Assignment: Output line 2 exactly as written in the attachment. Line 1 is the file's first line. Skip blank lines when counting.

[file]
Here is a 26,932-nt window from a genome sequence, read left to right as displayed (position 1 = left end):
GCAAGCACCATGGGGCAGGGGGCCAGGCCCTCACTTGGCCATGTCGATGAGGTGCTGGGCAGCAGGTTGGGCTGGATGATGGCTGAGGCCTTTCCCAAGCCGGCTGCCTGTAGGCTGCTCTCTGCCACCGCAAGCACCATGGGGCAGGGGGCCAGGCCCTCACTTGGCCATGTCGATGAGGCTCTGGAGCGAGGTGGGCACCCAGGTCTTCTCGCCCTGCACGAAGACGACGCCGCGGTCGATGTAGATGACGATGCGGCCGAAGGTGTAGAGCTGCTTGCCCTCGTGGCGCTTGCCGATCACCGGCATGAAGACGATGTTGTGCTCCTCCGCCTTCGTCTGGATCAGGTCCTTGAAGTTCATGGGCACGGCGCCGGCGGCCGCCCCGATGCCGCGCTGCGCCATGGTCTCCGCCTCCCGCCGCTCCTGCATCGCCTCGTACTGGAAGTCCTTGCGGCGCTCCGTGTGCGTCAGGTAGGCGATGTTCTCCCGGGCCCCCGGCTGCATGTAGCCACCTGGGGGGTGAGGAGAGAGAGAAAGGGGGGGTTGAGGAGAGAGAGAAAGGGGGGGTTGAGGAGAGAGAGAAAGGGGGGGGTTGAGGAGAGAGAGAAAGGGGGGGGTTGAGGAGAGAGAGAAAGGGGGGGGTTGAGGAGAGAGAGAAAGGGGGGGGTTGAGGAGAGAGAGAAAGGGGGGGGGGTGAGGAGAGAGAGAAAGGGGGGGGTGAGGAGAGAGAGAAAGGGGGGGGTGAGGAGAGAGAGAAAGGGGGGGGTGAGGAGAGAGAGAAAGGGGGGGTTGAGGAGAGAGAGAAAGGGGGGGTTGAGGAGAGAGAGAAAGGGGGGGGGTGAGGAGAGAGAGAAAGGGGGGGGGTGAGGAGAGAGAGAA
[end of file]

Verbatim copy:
GCAAGCACCATGGGGCAGGGGGCCAGGCCCTCACTTGGCCATGTCGATGAGGTGCTGGGCAGCAGGTTGGGCTGGATGATGGCTGAGGCCTTTCCCAAGCCGGCTGCCTGTAGGCTGCTCTCTGCCACCGCAAGCACCATGGGGCAGGGGGCCAGGCCCTCACTTGGCCATGTCGATGAGGCTCTGGAGCGAGGTGGGCACCCAGGTCTTCTCGCCCTGCACGAAGACGACGCCGCGGTCGATGTAGATGACGATGCGGCCGAAGGTGTAGAGCTGCTTGCCCTCGTGGCGCTTGCCGATCACCGGCATGAAGACGATGTTGTGCTCCTCCGCCTTCGTCTGGATCAGGTCCTTGAAGTTCATGGGCACGGCGCCGGCGGCCGCCCCGATGCCGCGCTGCGCCATGGTCTCCGCCTCCCGCCGCTCCTGCATCGCCTCGTACTGGAAGTCCTTGCGGCGCTCCGTGTGCGTCAGGTAGGCGATGTTCTCCCGGGCCCCCGGCTGCATGTAGCCACCTGGGGGGTGAGGAGAGAGAGAAAGGGGGGGTTGAGGAGAGAGAGAAAGGGGGGGTTGAGGAGAGAGAGAAAGGGGGGGGTTGAGGAGAGAGAGAAAGGGGGGGGTTGAGGAGAGAGAGAAAGGGGGGGGTTGAGGAGAGAGAGAAAGGGGGGGGTTGAGGAGAGAGAGAAAGGGGGGGGGGTGAGGAGAGAGAGAAAGGGGGGGGTGAGGAGAGAGAGAAAGGGGGGGGTGAGGAGAGAGAGAAAGGGGGGGGTGAGGAGAGAGAGAAAGGGGGGGTTGAGGAGAGAGAGAAAGGGGGGGTTGAGGAGAGAGAGAAAGGGGGGGGGTGAGGAGAGAGAGAAAGGGGGGGGGTGAGGAGAGAGAGAA